Philosophy: When snips and snails and puppy dog tails turn into a one-man wrecking crew, all you can do is hold your breath and batten down the hatches.
Part of being an only-child-single-boy-mom is learning wreckage.
I had no brothers (or sisters), so not only do I notunderstand sibling rivalry, I had to learn to mother boys. This was tough forme.
Growing up, I was shy, quiet and into books. Sports didn’t interest me until I ran track and cross country much later, and even then, Ichose the most solitary form of athletics there is.
I still hate dirt. Chaos, noise and disorganization drove me crazy. Then along came Jack.
Jack spent 9 days in the NICU when he was born. Meconium,intubation, seizures and the night he was born, I checked myself out of thematernity ward to follow my 5-pound preemie on his first car ride; in anambulance.
He pulled through. Other than following his own growth-curve, he can see, speak and walk on his own (we weren’t so sure thatwould happen) and he’s all boy.
He runs everywhere. He’s fascinated with wheels, motors and guns. He’s loud, oh so very loud. While he has an odd propensity for cleaning things, he’s almost always covered in something sticky and dirty himself, though.
Tyler is laid back. More so than Jack at three months old, but his appetite is more like that of a full-grown man. Jack can’t wait for the day Tyler can walk and talk and he can have a partner in crime. I can wait. I certainly can wait.
Most of the time, I wonder where Elise is in the house. Since she needs me less and less, she disappears for long stretches and plays in her room or reads and I actually have to go looking for her.
That is not the case with boys. I always know exactly where Jack is. If he’s not following at my heels asking questions, I just have to listen to where the noise is coming from.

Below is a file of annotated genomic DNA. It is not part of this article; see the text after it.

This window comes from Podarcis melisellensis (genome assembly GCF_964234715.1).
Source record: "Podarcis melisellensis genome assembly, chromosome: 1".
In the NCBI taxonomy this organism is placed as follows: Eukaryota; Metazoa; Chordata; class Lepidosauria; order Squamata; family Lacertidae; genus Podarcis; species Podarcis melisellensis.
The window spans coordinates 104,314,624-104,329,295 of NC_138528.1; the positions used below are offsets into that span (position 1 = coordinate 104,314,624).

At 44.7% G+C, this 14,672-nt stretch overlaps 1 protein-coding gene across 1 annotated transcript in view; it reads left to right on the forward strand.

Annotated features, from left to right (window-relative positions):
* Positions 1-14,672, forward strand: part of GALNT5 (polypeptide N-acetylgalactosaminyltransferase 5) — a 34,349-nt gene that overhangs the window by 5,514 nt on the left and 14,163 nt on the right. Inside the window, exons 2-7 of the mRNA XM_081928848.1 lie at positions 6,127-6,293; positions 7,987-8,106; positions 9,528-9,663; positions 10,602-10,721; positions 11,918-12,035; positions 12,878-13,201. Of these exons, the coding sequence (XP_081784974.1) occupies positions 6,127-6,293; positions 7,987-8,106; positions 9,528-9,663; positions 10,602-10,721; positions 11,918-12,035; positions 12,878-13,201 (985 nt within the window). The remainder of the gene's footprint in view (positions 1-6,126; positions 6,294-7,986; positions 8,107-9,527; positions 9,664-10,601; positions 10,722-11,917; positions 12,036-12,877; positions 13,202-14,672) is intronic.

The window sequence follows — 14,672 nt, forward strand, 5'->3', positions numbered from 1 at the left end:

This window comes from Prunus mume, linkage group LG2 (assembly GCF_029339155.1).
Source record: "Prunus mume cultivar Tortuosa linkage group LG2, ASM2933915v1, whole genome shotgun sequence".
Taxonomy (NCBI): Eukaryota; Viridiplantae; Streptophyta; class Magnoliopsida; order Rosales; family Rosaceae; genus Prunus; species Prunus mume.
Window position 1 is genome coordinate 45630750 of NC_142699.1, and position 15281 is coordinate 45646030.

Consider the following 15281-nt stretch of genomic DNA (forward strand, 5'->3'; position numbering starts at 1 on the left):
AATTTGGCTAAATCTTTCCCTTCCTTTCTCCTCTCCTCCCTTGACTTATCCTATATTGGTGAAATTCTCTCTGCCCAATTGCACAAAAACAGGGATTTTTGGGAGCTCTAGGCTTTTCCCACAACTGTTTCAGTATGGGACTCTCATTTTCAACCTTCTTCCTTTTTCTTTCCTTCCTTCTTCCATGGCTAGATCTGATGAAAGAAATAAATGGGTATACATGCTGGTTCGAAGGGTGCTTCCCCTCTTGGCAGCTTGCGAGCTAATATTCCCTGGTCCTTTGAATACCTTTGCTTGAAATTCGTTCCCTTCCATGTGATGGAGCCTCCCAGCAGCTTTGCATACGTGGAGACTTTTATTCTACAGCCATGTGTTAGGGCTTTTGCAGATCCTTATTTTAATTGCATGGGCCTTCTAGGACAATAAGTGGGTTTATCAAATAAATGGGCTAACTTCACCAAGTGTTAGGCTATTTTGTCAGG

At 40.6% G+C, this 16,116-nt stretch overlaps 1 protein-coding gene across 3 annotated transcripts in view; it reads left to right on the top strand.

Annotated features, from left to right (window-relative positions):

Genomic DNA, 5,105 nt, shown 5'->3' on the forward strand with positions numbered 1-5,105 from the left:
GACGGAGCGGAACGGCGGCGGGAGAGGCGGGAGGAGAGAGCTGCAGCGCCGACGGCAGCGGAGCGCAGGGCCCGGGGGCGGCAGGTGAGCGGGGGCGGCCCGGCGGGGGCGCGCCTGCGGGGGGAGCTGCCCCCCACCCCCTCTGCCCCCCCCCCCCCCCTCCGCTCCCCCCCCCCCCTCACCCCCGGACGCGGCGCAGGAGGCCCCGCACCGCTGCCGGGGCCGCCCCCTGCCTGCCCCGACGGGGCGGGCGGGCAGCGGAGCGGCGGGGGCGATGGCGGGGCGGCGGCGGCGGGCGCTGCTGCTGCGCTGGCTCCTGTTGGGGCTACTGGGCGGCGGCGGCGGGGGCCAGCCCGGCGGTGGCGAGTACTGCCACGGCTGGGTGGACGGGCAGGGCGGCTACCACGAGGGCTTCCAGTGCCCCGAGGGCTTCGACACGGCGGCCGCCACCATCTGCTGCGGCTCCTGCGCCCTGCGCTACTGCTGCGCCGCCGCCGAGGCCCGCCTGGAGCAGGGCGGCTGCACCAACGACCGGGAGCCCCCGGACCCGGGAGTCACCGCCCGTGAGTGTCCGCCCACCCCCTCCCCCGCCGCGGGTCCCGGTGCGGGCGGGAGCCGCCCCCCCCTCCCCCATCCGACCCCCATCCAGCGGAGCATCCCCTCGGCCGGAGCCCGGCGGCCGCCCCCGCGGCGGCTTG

The big booms that make me think the second floor is caving in is him rearranging his closet. The slamming from the kitchen means it’s snack time. The bing-bing-bing that drives me mad means he left the refrigerator open. Again. Yelling means he’s trying to get into Elise’s room and Lord help me, when I hear the toilet flush, I still hope against hope nothing went down that wasn’t supposed to.
It’s when there’s silence that I go looking. In the past, silence led me to open paint cans, a couch full of Fruity Pebbles, Sharpie down the walls and sponges in the toilet. Silence is not golden. Silence means Trouble.
If silence doesn’t mean trouble, it means Jack is with his dad. Even with Tyler’s baby noises, the house is so quiet when the kids leave. There are times, I admit, when things are extra wild, that I count the hours in my head until I can get a break from the one-woman show that is my life.
I can’t wait for the plate-spinning act to be over. But the minute they leave, the silence almost eats me alive and I miss them down to my bones. I have Tyler. He occupies me, but as any parent of more than one kid knows, you love them equally and you love them equally for different reasons, in different ways. None of the three can fill the gaps of the others when they’re not there.
When the noise gets to me now, I think about the silence that follows and it stops bothering me. Soon enough the noise won’t be strewn toys and slamming cupboards, it’ll be the sound of crashing cars and breaking hearts and packing for college.
It’ll be wreckage of a different kind; a more mature kind and that kind hits harder and hurts more. That kind is harder to clean up and I don’t think I’ll ever be ready for it.
That leaves me in the here and now with all the mud and moonbeams. It leaves me in the midst of ramshackle forts and piles of laundry; a funnel cloud of full-decibel noise that never stops.
It’s all part of being a boy mom and if it means I get to ride the river with these two, I’ll gladly float with all the wreckage.